In 1902 he published his findings and named the specimen Arsinoitherium zitteli. The genus name comes from Queen Arsinoe I of Egypt, whose husband Ptolemy II named the Fayum region after her. The name means Arsinoe’s Beast. The species is named in honor of the Paleontologist Karl Alfred Ritter von Zittel who was a pioneer in Egyptian Paleontology.

Arsinoitherium fossils were studied in much greater detail by Andrews in 1906. His publication "A descriptive catalogue of the Tertiary Vertebrata of the Fayûm, Egypt" is still a great resource with wonderful fossil illustrations. The book is available online here.

Dekadrachm of Ptolemy III for Arsinoe I (245 BC)

Dekadrachm of Ptolemy III for Arsinoe I (245 BC); Kestner museum, Hannover by Einsamer Schutze (CC-by-3.0)

Additional Images

Arsinoitherium zitteli cast on display at the British Museum of Natural History in London

Arsinoitherium zitteli cast on display at the British Museum of Natural History in London

These are additional specimens from the digitized collection of the British Museum - Image Credit: The Trustees of the Natural History Museum, London (CC-by-4.0). Tap a thumbnail for the full image and specimen number.

Recommended Books

Beadnell 1902 Historic Book
by Beadnell, 1902

This historic book "A Preliminary Note On Arsinoitherium Zitteli, Beadn: From The Upper Eocene Strata Of Egypt" contains historic plates of the first Arsinoitherium fossils, including skulls. It's a really interesting book for anyone into Historical Paleontology!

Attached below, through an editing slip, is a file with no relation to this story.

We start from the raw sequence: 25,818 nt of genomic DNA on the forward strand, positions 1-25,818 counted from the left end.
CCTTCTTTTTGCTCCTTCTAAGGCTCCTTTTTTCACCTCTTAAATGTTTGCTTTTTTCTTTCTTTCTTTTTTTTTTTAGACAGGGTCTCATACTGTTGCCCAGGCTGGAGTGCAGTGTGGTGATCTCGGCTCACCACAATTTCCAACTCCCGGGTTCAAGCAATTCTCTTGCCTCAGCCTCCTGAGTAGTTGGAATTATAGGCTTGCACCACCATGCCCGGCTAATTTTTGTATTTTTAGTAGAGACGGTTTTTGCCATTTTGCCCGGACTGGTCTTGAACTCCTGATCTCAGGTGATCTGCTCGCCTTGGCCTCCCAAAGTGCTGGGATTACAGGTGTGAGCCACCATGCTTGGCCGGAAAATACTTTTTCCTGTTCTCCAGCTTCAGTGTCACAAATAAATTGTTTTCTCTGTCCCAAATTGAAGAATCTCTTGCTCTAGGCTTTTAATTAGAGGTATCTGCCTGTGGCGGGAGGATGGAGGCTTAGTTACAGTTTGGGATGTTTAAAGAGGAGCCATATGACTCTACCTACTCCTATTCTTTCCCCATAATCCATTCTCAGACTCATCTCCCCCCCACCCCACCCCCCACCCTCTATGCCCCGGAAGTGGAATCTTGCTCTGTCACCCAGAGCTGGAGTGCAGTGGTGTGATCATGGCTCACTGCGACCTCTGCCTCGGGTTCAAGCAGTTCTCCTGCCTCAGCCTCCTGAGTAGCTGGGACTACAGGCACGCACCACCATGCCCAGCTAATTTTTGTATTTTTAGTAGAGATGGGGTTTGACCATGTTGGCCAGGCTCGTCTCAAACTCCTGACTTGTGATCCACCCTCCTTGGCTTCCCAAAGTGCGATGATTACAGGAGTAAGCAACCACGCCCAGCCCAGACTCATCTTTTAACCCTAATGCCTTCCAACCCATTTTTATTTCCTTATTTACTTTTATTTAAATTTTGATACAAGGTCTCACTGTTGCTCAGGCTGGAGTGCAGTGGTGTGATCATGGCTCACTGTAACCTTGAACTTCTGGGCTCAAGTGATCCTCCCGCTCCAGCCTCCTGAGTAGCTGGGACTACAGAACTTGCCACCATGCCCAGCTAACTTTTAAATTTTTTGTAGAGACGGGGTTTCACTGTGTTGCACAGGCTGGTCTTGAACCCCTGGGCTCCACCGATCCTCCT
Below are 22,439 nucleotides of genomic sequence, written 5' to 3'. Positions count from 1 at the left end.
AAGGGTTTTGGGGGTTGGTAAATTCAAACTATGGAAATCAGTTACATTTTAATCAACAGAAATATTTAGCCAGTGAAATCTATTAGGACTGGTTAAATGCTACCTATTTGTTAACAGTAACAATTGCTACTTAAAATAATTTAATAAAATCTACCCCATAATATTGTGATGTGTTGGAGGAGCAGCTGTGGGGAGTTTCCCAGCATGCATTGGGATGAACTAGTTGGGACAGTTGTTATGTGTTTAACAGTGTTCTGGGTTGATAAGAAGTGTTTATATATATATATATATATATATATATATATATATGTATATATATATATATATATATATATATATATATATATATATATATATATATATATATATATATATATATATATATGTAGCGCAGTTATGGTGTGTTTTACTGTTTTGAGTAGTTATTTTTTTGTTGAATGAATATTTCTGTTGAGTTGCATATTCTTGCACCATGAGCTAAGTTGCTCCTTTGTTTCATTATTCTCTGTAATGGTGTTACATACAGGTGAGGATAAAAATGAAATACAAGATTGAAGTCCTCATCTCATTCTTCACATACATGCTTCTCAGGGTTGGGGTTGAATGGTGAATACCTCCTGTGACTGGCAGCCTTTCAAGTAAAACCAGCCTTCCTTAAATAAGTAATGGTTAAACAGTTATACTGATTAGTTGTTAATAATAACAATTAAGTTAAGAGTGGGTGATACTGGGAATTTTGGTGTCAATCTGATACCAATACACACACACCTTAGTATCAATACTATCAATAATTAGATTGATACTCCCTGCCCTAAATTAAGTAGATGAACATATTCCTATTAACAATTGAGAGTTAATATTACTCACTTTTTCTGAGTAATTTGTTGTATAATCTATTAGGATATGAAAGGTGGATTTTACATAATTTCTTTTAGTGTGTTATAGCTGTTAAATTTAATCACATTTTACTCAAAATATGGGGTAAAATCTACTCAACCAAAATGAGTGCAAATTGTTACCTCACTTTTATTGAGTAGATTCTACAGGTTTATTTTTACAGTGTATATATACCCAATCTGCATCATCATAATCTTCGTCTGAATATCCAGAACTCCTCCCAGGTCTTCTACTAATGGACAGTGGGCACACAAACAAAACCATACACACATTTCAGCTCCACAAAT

Cenozoic Mammals of Africa
Editors: Werdelin and Sanders, 2008

This reviews the mammal fossil record from Africa over the past 65 million years (including the Arsinoitherium species with fossil images). Included is detailed information about the fossil sites, the mammals, paleoecology, biogeography, and much more. It's great for anyone wanting to study the fossil record of mammals. There were lots of strange mammals in Africa!

Works Cited:

Clementz M. T., Holroyd P. A., and Koch P. L. (2008) Identifying aquatic habits of herbivorous mammalsthrough stable isotope analysis. Palaios,23, 574–585.

Court N. (1990) Periotic Anatomy of Arsinoitherium (Mammalia, Embrithopoda) and Its Phylogenetic Implications. Journal of Vertebrate Paleontology, 10(2), 170-182. Retrieved from www.jstor.org/stable/4523315

Court N. (1992b) A unique form of dental bilophodonty and a func-tional interpretation of peculiarities in the masticatory systemof Arsinoitherium (Mammalia, Embrithopoda). HistoricalBiology,6,91–111

Sanders W., Kappelman J., and Rasmussen D. T. (2004) New large−bodied mammals from the late Oligocene site of Chilga, Ethiopia. Acta Palaeontologica Polonica 49(3):365-392. Link to Paper

Witton, M. (2017, September 24) The horns of Arsinoitherium: covered in skin or augmented with keratin sheaths? Retrieved from markwitton.com - blog.

Bennett S.C. (2003) New crested specimens of the Late Cretaceous pterosaur Nyctosaurus. Paläontologische Zeitschrift, 77: 61-75.